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"Carrier" {PBS}


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#1 Michael McIntyre

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Posted 28 April 2008 - 12:45 AM

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Pretty amazing series on PBS right now - "Carrier".

Making the film CARRIER required 17 filmmakers to take a six-month journey aboard the aircraft carrier USS Nimitz during its deployment to the Gulf in support of the Iraq War. They disembarked from Coronado, California on May 7, 2005 and returned there November 8, 2005 with stops at Pearl Harbor, Hong Kong, Guam, Kuala Lumpur, Bahrain and Perth, Australia.

The trip proved an evolution for the film crew who spent the early weeks trying to find their place while the 5,000 sailors and Marines around them were too busy to take notice. Eventually, the film crew discerned the ebb and flow of life on a carrier, and began to feel more at home on board. The ship?s crew not only accepted them but also took a vested interest in the project, making suggestions on the best places to film and providing access to missions that helped capture the full experience of the deployment.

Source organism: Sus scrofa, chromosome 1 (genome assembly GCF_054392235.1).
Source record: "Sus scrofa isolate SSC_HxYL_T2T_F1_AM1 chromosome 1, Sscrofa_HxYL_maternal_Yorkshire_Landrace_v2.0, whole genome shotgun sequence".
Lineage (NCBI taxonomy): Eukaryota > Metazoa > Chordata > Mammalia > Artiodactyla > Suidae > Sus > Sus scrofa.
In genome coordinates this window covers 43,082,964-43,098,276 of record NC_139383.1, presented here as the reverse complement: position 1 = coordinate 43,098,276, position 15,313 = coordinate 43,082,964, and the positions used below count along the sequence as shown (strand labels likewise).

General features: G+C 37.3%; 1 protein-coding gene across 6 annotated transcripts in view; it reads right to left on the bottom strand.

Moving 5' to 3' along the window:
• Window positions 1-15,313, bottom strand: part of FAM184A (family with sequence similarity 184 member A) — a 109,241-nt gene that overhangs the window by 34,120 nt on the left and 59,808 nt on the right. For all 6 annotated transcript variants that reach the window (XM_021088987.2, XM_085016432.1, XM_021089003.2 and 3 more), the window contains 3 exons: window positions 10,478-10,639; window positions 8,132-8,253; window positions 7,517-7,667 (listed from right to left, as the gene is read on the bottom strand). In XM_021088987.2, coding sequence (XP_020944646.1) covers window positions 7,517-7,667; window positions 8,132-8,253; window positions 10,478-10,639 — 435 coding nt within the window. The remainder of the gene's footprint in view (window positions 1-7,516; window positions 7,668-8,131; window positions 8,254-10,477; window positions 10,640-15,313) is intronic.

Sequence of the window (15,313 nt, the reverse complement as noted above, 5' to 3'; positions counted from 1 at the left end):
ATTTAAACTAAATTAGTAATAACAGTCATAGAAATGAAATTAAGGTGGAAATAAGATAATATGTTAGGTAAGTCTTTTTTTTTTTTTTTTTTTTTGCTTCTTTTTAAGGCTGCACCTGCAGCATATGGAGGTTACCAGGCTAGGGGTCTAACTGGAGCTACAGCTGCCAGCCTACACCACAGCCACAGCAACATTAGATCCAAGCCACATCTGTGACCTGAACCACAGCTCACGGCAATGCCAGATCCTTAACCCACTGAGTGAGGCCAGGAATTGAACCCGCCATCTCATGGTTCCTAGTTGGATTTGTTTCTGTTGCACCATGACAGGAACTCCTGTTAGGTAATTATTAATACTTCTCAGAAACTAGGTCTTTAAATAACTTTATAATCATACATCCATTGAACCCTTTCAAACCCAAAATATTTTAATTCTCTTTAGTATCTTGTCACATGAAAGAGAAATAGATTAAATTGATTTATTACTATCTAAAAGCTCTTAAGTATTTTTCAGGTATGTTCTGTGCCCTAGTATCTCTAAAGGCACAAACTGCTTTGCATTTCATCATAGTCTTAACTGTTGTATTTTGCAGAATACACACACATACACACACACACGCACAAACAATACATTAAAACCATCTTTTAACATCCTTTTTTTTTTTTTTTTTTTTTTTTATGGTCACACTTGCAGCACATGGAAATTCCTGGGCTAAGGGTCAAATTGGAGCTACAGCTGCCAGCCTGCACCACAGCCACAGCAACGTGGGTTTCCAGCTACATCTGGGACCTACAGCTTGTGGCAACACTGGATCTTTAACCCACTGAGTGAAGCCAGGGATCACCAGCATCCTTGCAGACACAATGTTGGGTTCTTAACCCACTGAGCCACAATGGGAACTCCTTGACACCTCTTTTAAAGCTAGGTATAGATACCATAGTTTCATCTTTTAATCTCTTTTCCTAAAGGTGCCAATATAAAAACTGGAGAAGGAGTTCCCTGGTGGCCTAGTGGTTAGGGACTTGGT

Jammed into their own staterooms, the crew that once felt apart now felt kinship as they shared both trepidation and jubliation awaiting the safe return of the carrier?s jet fighters. When the huge emotional surge of seeing home hit in November, the filmmakers knew how the Nimitz crew must feel. But back on land, their own mission of editing and production continued for nearly three more years before the film CARRIER docked at PBS on April 27, 2008.
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#2 Tom Lowe

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Posted 28 April 2008 - 10:03 AM

Oh man, I'm going to watch this.